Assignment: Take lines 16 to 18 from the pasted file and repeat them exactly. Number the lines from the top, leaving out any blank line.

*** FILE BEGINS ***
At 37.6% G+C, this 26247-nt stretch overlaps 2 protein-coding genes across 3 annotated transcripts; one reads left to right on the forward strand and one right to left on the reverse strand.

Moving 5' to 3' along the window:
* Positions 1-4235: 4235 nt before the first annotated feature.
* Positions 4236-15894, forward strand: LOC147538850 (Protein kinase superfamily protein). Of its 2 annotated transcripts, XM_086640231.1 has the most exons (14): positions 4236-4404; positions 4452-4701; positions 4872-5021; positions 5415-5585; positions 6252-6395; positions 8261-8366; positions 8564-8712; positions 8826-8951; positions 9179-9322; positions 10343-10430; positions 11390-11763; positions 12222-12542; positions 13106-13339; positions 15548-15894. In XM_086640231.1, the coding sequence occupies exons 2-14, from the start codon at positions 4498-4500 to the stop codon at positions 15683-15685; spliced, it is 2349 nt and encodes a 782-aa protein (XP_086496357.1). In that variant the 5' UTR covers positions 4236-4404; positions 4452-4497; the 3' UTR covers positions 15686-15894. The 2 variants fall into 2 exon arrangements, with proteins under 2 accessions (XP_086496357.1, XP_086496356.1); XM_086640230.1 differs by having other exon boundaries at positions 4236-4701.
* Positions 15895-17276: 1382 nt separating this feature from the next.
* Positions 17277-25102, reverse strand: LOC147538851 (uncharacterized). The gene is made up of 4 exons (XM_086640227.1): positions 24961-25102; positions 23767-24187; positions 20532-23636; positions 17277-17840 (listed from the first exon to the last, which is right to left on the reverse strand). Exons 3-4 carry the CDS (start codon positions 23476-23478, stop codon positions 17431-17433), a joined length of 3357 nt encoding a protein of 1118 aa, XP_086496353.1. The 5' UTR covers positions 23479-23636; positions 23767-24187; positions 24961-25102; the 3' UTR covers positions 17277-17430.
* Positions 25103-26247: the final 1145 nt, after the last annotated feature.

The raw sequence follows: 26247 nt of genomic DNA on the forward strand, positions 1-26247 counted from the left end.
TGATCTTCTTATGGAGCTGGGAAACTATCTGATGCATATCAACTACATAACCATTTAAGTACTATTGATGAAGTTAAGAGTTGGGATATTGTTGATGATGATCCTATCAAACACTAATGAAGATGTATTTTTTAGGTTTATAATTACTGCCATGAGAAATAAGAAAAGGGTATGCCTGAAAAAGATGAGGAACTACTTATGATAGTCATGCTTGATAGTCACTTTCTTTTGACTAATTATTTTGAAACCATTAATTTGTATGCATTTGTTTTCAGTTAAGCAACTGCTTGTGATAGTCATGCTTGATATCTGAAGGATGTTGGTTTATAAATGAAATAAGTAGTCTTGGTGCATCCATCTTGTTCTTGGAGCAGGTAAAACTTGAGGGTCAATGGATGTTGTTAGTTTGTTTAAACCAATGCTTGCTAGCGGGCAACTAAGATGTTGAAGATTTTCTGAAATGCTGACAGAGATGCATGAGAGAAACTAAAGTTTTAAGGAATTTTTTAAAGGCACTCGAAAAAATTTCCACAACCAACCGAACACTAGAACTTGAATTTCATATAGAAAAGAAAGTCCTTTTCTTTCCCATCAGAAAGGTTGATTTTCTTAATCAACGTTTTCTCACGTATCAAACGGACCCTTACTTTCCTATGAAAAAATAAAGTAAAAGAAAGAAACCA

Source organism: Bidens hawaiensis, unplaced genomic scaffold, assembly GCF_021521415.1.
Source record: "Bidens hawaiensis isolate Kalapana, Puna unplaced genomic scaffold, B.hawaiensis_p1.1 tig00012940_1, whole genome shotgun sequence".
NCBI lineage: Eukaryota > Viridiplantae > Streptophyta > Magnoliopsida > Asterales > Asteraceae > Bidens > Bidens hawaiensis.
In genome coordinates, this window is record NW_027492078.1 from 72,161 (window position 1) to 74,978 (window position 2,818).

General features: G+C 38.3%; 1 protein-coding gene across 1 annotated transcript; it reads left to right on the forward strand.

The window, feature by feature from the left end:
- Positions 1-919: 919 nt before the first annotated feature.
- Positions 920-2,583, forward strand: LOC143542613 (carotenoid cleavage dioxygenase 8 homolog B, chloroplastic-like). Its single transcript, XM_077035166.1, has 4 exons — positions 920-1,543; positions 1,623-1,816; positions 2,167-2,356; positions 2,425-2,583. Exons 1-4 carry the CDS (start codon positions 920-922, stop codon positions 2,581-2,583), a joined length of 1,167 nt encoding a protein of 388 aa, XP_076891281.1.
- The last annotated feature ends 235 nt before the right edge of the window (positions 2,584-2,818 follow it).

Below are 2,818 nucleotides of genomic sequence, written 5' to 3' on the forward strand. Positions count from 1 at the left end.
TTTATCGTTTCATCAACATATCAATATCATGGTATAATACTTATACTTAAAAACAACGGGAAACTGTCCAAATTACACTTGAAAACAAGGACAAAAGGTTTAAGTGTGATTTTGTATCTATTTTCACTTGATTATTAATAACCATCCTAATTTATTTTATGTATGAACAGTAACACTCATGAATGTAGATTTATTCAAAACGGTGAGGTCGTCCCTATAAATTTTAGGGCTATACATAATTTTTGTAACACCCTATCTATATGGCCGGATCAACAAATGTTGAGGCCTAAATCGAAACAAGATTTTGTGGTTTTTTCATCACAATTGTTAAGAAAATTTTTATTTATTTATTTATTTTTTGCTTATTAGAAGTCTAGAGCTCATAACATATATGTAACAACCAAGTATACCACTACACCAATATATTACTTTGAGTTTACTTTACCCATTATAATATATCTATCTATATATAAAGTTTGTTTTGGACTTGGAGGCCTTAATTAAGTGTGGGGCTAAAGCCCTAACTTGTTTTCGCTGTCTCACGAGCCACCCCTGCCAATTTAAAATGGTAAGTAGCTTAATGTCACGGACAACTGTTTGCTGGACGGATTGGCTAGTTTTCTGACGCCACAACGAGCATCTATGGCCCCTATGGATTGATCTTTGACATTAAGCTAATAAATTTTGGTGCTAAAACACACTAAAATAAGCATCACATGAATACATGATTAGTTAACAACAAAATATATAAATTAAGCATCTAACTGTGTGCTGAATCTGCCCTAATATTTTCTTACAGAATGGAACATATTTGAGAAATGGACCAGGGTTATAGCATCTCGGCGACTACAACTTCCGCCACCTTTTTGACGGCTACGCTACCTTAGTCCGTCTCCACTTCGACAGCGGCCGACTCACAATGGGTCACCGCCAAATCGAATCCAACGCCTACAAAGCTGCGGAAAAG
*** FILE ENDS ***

- Positions 1-919: 919 nt before the first annotated feature.
- Positions 920-2,583, forward strand: LOC143542613 (carotenoid cleavage dioxygenase 8 homolog B, chloroplastic-like). Its single transcript, XM_077035166.1, has 4 exons — positions 920-1,543; positions 1,623-1,816; positions 2,167-2,356; positions 2,425-2,583. Exons 1-4 carry the CDS (start codon positions 920-922, stop codon positions 2,581-2,583), a joined length of 1,167 nt encoding a protein of 388 aa, XP_076891281.1.
- The last annotated feature ends 235 nt before the right edge of the window (positions 2,584-2,818 follow it).